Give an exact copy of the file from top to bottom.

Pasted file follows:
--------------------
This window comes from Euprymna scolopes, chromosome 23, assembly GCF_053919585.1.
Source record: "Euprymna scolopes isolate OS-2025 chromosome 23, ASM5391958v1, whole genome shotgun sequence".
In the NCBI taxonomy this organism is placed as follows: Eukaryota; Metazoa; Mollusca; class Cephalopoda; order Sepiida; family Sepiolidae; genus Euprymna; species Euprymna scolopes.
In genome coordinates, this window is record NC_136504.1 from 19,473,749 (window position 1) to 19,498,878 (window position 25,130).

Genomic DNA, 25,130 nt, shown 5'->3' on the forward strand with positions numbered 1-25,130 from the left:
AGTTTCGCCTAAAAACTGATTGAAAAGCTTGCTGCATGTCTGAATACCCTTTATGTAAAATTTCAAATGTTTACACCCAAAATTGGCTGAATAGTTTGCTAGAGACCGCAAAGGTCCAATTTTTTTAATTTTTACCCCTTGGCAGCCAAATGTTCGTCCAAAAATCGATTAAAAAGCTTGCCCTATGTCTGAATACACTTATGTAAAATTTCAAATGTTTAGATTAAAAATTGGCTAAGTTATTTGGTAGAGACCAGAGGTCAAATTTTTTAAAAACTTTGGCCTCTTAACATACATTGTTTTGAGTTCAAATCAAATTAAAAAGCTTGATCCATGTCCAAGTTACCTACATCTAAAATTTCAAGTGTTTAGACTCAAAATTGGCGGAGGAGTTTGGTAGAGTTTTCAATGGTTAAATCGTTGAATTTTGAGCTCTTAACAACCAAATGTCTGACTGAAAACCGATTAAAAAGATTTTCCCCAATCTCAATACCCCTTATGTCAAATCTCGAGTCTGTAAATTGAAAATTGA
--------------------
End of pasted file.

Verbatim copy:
This window comes from Euprymna scolopes, chromosome 23, assembly GCF_053919585.1.
Source record: "Euprymna scolopes isolate OS-2025 chromosome 23, ASM5391958v1, whole genome shotgun sequence".
In the NCBI taxonomy this organism is placed as follows: Eukaryota; Metazoa; Mollusca; class Cephalopoda; order Sepiida; family Sepiolidae; genus Euprymna; species Euprymna scolopes.
In genome coordinates, this window is record NC_136504.1 from 19,473,749 (window position 1) to 19,498,878 (window position 25,130).

Genomic DNA, 25,130 nt, shown 5'->3' on the forward strand with positions numbered 1-25,130 from the left:
AGTTTCGCCTAAAAACTGATTGAAAAGCTTGCTGCATGTCTGAATACCCTTTATGTAAAATTTCAAATGTTTACACCCAAAATTGGCTGAATAGTTTGCTAGAGACCGCAAAGGTCCAATTTTTTTAATTTTTACCCCTTGGCAGCCAAATGTTCGTCCAAAAATCGATTAAAAAGCTTGCCCTATGTCTGAATACACTTATGTAAAATTTCAAATGTTTAGATTAAAAATTGGCTAAGTTATTTGGTAGAGACCAGAGGTCAAATTTTTTAAAAACTTTGGCCTCTTAACATACATTGTTTTGAGTTCAAATCAAATTAAAAAGCTTGATCCATGTCCAAGTTACCTACATCTAAAATTTCAAGTGTTTAGACTCAAAATTGGCGGAGGAGTTTGGTAGAGTTTTCAATGGTTAAATCGTTGAATTTTGAGCTCTTAACAACCAAATGTCTGACTGAAAACCGATTAAAAAGATTTTCCCCAATCTCAATACCCCTTATGTCAAATCTCGAGTCTGTAAATTGAAAATTGA